|Red Sox Bullpen Sleeper: Matt Barnes||The Case For Trading Clay Buchholz||Connelly’s Top Ten: 1812 Overture Rendition of the Top Ten||Management Forced Its Hand With Rick Porcello, Red Sox Nation Pays|
One of the most surprising storylines of the past offseason was the plan to move Daniel Bard, heir apparent to Jonathan Papelbon, from the closer line of succession and into the starting rotation. There were views taken on both sides: Bard was not particularly impressive as a starter after first signing with the Red Sox but was lights out as a reliever and Bard, as a even a 3/4/5 starter, would be more valuable over 200 innings per season than as a closer or setup guy pitching at most 80 innings each year.
Peter Abraham of the Boston Globe was ready to end the Bard experiment a few weeks ago. At the time, I wholeheartedly disagreed.
Bard’s work in relief was brilliant: in 197 innings between 2009 and 2011 Bard struck out 213 batters, surrendered 76 walks of the unintentional variety, and gave up just 132 hits. If even half of that stuff could follow him into the starting rotation, the impact would have been huge.
I hoped the Red Sox would stick with Bard as long as it took to find out if he could be a starter. While the Red Sox continued to send Bard out for the first inning, the wheels eventually fell off, and the car rolled all the way down a cliff into a ditch. On June 3rd against the Blue Jays, Bard lasted just 1.2 innings. While recording five outs, Bard walked 6, hit 2, and allowed 5 runs. It took 55 pitches – nearly half as many as he normally threw over five or six inning outings, even those (most of them) where Bard wasn’t exactly sharp.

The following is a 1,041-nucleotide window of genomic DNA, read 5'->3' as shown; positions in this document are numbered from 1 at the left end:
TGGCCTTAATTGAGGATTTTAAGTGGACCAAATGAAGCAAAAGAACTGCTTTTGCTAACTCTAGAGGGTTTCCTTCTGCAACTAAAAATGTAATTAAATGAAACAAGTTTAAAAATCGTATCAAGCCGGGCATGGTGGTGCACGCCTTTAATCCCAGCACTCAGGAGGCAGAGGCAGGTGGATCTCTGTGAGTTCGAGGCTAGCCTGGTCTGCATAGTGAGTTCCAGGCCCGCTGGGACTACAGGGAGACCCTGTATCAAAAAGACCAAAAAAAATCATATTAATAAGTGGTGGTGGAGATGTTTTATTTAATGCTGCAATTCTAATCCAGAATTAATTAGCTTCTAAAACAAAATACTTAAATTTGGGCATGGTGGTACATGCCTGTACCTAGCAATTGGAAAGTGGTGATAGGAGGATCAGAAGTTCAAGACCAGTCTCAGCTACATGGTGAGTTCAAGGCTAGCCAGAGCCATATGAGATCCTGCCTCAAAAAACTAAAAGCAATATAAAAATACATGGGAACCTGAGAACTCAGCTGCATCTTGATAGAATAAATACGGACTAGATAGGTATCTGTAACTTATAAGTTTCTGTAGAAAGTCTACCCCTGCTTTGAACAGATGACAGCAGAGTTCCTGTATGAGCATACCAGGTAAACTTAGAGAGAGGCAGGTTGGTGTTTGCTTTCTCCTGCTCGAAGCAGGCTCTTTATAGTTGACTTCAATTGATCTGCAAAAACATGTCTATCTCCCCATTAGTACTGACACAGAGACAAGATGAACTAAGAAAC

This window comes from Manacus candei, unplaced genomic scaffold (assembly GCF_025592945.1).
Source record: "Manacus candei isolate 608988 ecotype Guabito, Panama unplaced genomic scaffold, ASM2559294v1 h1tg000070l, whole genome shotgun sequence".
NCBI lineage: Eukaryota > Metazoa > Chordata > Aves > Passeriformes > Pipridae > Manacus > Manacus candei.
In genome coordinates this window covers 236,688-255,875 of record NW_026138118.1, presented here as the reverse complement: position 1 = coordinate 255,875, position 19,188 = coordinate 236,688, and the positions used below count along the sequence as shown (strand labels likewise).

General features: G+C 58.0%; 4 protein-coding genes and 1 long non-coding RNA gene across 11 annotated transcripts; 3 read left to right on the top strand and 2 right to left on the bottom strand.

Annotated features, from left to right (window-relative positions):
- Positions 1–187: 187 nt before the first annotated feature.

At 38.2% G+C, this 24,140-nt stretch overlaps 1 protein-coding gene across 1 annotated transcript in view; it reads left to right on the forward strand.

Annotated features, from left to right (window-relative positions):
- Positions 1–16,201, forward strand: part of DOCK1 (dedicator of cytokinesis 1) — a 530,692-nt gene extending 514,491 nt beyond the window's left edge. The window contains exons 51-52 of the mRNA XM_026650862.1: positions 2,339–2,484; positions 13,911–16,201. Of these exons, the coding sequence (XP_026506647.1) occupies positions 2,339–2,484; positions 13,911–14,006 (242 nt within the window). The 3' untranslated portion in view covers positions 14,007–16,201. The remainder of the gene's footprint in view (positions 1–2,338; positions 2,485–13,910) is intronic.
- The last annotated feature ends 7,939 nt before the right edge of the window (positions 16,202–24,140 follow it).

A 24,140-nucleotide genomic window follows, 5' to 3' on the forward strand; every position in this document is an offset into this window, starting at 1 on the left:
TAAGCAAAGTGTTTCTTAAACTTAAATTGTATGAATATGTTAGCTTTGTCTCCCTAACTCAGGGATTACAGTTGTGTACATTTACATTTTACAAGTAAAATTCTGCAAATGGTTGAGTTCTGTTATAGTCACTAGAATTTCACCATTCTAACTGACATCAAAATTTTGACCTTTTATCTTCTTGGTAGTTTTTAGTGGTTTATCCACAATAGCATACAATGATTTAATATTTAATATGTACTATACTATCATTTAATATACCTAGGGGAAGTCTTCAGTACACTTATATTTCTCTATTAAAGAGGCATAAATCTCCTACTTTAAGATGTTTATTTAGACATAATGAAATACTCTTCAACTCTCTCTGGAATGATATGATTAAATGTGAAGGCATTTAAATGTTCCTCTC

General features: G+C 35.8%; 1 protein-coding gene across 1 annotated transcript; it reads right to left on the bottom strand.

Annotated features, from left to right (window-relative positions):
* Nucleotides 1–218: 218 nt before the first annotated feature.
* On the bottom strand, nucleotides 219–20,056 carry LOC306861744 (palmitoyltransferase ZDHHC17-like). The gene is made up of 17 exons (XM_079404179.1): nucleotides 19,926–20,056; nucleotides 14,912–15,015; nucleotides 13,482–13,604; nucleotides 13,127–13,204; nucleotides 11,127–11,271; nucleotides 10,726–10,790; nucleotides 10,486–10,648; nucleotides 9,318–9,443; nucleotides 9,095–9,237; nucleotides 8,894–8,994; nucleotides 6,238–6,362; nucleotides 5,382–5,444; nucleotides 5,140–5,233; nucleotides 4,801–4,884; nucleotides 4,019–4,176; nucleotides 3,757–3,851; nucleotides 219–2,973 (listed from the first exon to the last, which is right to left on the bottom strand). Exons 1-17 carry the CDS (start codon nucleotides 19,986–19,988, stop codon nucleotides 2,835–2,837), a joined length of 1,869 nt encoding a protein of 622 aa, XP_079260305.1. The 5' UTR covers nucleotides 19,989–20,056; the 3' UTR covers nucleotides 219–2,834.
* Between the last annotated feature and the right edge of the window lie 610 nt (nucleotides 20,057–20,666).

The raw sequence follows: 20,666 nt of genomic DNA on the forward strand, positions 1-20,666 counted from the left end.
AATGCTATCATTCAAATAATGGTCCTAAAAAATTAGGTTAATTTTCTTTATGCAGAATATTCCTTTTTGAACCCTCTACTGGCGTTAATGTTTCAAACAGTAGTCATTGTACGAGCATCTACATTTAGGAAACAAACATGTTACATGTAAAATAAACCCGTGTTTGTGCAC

And so Daniel Bard was returned to the minors. The Red Sox were committed to the experiment. After all, Bard had just 55.0 MLB innings as a starter under his belt. On June 8th, Bard made his first minor league start. It could have gone better: 1.0 inning, 3 runs (but 2 Ks). After this outing, the Sox, still committed to Bard as a starter, decided to shake things up: he would continue to build back to a starter’s workload through relief outings. Returning Bard to the kind of outings he succeeded in the past seems to have worked. In his next five innings for the PawSox, Bard gave up just 1 run and 2 walks while striking out 6.
At the moment, the Red Sox are still committed to bringing Bard back to the Majors as a starting pitcher, but nothing is written in stone. Daisuke Matsuzaka is back, Aaron Cook isn’t far behind, and the Red Sox have been rumored to be interested in Cubs’ starters Ryan Dempster and Matt Garza.
Should any of these have success – either on field or via acquisition – the Sox could easily return Bard to the bullpen and have a deep back-of-the-pen including Aceves, Bailey, Mark Melancon, Vicente Padilla and Bard. If the Red Sox can win a few more games on the back of a starting rotation that keeps the team competitive, that is a playoff-caliber bullpen.
Whether or not Bard makes another start, getting him back on track is the key. Right now, it looks like the trip to the minors is just what the doctor ordered.